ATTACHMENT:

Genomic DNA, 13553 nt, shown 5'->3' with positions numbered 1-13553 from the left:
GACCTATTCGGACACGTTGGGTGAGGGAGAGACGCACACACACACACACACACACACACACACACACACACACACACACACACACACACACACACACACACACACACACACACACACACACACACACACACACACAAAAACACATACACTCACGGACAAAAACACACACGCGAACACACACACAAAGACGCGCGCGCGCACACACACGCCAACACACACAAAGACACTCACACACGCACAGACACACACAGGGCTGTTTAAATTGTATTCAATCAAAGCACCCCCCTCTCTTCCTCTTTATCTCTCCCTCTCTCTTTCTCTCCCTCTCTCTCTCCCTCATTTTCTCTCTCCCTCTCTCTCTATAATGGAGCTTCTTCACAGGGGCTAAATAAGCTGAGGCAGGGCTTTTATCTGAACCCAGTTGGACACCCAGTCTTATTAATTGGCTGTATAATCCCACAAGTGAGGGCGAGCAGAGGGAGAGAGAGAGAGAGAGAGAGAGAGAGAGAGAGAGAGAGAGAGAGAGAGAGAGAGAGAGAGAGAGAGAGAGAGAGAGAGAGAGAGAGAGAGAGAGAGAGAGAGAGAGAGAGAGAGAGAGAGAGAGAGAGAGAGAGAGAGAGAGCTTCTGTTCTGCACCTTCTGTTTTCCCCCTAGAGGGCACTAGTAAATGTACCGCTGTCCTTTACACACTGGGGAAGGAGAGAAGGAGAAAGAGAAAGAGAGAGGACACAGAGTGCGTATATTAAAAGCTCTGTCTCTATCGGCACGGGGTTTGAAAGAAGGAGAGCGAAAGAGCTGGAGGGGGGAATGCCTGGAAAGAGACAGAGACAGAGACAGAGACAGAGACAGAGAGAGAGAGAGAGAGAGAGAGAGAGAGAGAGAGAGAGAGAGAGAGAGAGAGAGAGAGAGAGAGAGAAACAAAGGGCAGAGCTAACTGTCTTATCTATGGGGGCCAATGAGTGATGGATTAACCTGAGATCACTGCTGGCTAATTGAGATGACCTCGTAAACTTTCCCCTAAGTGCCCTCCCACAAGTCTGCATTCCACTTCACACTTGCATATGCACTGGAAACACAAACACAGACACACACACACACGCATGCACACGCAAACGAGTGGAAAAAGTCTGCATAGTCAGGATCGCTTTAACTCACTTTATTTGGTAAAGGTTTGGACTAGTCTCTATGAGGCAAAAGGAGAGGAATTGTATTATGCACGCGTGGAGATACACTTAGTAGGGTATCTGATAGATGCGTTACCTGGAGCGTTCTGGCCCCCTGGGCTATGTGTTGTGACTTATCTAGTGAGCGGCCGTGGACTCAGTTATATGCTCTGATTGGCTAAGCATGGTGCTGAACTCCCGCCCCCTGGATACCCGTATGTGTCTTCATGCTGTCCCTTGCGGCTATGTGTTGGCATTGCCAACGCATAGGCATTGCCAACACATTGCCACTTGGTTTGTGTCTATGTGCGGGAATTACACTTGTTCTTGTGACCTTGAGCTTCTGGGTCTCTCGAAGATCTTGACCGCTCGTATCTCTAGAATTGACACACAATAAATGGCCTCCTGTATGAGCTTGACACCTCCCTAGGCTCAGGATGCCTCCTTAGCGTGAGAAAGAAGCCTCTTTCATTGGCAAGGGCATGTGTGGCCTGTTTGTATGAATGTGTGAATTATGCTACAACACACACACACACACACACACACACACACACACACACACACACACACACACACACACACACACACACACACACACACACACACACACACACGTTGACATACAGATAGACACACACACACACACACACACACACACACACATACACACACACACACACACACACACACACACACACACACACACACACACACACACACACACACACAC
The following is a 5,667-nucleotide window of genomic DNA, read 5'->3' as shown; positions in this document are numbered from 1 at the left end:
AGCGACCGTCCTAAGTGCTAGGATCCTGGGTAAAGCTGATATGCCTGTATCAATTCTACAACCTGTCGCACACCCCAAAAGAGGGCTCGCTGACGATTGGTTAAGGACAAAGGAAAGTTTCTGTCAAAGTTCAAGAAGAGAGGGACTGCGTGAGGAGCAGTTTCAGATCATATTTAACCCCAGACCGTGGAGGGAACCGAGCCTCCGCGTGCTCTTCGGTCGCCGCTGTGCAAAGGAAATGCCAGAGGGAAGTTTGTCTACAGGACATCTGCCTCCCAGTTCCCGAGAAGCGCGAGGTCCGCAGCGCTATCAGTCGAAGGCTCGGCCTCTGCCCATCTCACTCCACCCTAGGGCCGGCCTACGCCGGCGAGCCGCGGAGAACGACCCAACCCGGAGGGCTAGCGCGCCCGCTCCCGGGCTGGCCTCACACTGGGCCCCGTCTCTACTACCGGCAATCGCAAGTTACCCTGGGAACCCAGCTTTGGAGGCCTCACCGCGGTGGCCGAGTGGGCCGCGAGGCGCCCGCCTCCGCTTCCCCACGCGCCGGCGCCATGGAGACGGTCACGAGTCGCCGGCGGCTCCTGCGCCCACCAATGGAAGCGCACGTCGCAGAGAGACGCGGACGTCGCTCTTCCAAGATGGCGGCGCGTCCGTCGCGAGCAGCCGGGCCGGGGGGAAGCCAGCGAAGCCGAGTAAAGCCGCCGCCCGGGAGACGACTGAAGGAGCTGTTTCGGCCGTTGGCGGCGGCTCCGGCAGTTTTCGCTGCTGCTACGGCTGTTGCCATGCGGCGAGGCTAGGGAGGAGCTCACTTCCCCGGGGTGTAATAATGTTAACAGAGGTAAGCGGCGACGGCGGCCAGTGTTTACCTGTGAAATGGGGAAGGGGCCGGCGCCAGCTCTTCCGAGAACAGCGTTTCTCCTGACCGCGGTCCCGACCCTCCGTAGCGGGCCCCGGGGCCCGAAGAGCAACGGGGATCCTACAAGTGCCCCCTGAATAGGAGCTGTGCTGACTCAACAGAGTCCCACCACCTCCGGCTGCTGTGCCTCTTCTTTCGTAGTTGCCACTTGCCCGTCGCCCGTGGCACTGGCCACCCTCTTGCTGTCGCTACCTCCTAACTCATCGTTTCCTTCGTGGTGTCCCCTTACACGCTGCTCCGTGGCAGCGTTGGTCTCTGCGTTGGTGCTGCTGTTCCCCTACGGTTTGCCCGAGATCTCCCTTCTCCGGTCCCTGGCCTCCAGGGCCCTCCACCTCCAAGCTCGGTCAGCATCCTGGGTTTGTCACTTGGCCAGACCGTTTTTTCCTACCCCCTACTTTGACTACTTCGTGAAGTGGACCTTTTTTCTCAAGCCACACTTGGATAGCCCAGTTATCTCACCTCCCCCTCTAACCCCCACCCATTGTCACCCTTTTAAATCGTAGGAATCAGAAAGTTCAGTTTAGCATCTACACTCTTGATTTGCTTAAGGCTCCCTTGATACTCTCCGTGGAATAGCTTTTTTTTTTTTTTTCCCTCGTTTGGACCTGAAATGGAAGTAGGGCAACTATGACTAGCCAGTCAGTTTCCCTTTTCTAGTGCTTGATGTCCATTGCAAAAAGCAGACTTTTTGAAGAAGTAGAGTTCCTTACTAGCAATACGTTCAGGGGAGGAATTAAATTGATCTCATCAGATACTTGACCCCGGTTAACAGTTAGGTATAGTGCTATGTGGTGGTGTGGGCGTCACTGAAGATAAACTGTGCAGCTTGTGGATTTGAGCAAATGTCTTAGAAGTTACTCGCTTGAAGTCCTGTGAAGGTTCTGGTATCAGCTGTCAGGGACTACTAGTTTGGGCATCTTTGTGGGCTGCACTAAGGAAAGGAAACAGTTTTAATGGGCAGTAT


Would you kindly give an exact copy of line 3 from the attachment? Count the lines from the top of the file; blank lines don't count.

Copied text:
The following is a 5,667-nucleotide window of genomic DNA, read 5'->3' as shown; positions in this document are numbered from 1 at the left end: